Flood authority looking at project to raise homes in West Pittston

By Jennifer Learn-Andes - jandes@timesleader.com
Robert Trusavage stands outside his West Pittston home as it was being elevated in 2014 to provide protection from Susquehanna River flooding. He said he spent $120,000 of his own funds on the project. - Times Leader file photo
Colleen Trusavage points out how high Susquehanna River flood waters rose in her West Pittston home during the record 2011 inundation. The family elevated the one-story ranch home in 2014. - Aimee Dilger | Times Leader
The old front door section of the Trusavage home in West Pittston now opens to a balcony with a view of the Susquehanna River because the structure was raised to protect against river flooding. - Aimee Dilger | Times Leader
In an attempt to blend in, the Trusavage home on Susquehanna Avenue in West Pittston was designed to appear as a two-story structure when it was elevated to protect against Susquehanna River flooding. The ground floor contains a garage and storage space and is equipped with vents that would allow flood water to gush in and recede without compromising the structure. - - Aimee Dilger | Times Leader

WEST PITTSTON — Bob Russin doesn’t know if his Victorian is among 13 flood-prone residential structures that may be jacked up if funding is identified, but he’s thrilled the elevation option has gained traction.

“Needless to say, I’m delighted. This is the first positive thing that has happened since the flood,” he said, referring to the record Susquehanna River inundation that devastated his borough seven years ago, in September 2011. “Usually we get excuses that they can’t do anything for residents here.”

Luzerne County’s Flood Protection Authority and its mitigation advisory board have both agreed to work with other government officials to seek an estimated $2.5 million to raise 13 borough structures.

To be eligible, houses must have sustained repetitive flooding and must fall within a planned West Pittston Historic District that would include Susquehanna and Montgomery avenues and Maple Street, officials said.

But county officials said they can’t identify the houses that may be raised at this time because the program specifics and funding are still unclear. Participating property owners also would be required to contribute a portion of the cost, they said.

“This project is in very, very initial phases,” said authority Executive Director Christopher Belleman. “It may take years to come to fruition.”

The raising of homes also may take a back seat if a feasibility study concludes the borough’s main goal of obtaining some form of levee protection is attainable, Belleman said.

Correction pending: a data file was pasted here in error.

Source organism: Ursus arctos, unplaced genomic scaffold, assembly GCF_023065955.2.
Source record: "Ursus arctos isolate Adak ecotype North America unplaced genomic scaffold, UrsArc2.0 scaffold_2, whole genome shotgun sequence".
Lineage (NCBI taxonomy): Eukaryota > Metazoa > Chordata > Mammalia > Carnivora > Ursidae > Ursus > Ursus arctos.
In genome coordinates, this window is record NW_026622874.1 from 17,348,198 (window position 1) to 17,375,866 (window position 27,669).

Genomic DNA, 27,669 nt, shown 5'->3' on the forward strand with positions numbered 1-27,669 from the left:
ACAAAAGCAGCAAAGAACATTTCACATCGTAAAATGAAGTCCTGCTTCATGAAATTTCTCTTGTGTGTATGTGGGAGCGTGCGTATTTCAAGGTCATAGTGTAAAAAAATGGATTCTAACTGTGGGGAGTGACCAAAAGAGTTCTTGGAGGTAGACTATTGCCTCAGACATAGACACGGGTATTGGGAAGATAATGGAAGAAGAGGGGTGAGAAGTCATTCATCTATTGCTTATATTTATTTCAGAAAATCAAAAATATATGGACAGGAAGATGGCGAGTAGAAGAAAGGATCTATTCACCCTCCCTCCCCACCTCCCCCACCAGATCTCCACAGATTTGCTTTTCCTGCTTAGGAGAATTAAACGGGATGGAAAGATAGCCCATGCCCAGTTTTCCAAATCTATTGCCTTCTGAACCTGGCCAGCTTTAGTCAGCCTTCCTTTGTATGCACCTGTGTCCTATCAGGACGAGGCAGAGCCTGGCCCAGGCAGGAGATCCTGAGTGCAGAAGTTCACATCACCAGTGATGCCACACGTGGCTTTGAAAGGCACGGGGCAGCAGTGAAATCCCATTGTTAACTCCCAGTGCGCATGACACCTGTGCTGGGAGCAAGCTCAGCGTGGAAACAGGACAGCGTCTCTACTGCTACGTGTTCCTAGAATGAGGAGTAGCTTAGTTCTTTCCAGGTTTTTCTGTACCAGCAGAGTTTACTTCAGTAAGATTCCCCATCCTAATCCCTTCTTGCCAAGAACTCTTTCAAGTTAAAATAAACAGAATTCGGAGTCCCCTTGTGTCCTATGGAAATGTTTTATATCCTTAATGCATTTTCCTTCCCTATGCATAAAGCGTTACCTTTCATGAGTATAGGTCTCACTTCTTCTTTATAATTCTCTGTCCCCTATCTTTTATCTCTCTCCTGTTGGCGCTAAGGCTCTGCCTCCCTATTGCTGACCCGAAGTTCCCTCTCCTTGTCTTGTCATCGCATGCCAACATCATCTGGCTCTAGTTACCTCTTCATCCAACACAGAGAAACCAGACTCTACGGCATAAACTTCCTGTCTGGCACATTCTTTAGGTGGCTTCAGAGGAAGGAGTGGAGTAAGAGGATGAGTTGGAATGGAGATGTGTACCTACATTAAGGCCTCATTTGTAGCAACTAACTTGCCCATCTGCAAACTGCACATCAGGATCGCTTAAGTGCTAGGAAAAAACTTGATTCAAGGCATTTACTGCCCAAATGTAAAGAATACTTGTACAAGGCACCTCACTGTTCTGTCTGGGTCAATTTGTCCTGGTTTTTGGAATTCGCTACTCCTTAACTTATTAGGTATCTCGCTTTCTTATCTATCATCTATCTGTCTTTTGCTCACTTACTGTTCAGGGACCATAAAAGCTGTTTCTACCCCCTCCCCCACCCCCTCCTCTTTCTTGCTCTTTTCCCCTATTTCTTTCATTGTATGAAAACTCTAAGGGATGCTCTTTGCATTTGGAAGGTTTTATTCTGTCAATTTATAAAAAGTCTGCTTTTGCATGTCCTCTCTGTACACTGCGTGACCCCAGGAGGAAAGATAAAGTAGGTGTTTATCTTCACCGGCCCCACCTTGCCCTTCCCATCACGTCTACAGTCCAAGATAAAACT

The county Community Development Office has awarded $200,000 to the borough to study options for a non-federal flood damage reduction project, which could include a levee or inflatable dam.

Funding for this study came from a $25.4 million U.S. Department of Housing and Urban Development allocation to fix lingering damage from Hurricane Irene and Tropical Storm Lee in 2011, said county Community Development Executive Director Andrew Reilly. Most of that funding has been spent on or earmarked for flood-damaged infrastructure repairs and the purchase and demolition of flood zone structures, he said.

West Pittston Borough Council voted last week to seek proposals for the feasibility study project management. Completion of the study is expected to take six months, Reilly said.

Elevation

Susquehanna Avenue resident Robert Trusavage is the first and only borough property owner to elevate his home, and it happened because he was willing to spend $120,000 of his own money for the $150,000 project.

The remaining $30,000 was provided by the National Flood Insurance Program.

“I feel a little bit better,” he said of his ranch home’s 2014 elevation.

He and his family have lived in the 1,800-square-foot structure for 27 years. Built in 1942, it’s the oldest ranch home in the borough, he has said.

While Trusavage wants fellow residents to enjoy this sense of enhanced protection, he said it seems “unfair” for government funds to cover most of the expense for them.

“I don’t think it’s right that others can get paid when we had to pay out of pocket,” he said. “I wonder if there’s reimbursement for us.”

Trusavage can’t be reimbursed because no approved program was in place when he proceeded with his elevation, other than the standard $30,000 insurance allocation, county officials said.

Like Trusavage, several property owners in Shickshinny and Plymouth Township also proceeded with their own elevations in the mid-2000s, paying for the portion not covered by insurance.